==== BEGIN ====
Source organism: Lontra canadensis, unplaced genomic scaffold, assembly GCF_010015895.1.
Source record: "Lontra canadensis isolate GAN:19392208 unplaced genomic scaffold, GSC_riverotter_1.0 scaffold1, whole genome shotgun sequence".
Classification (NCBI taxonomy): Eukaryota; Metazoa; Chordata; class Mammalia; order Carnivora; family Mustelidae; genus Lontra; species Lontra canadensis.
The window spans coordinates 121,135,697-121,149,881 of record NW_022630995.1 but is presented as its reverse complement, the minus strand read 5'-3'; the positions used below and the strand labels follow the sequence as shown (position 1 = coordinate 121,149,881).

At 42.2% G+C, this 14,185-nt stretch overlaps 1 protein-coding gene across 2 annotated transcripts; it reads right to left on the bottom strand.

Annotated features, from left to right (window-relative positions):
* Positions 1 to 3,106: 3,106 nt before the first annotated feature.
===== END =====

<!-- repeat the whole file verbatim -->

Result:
Source organism: Lontra canadensis, unplaced genomic scaffold, assembly GCF_010015895.1.
Source record: "Lontra canadensis isolate GAN:19392208 unplaced genomic scaffold, GSC_riverotter_1.0 scaffold1, whole genome shotgun sequence".
Classification (NCBI taxonomy): Eukaryota; Metazoa; Chordata; class Mammalia; order Carnivora; family Mustelidae; genus Lontra; species Lontra canadensis.
The window spans coordinates 121,135,697-121,149,881 of record NW_022630995.1 but is presented as its reverse complement, the minus strand read 5'-3'; the positions used below and the strand labels follow the sequence as shown (position 1 = coordinate 121,149,881).

At 42.2% G+C, this 14,185-nt stretch overlaps 1 protein-coding gene across 2 annotated transcripts; it reads right to left on the bottom strand.

Annotated features, from left to right (window-relative positions):
* Positions 1 to 3,106: 3,106 nt before the first annotated feature.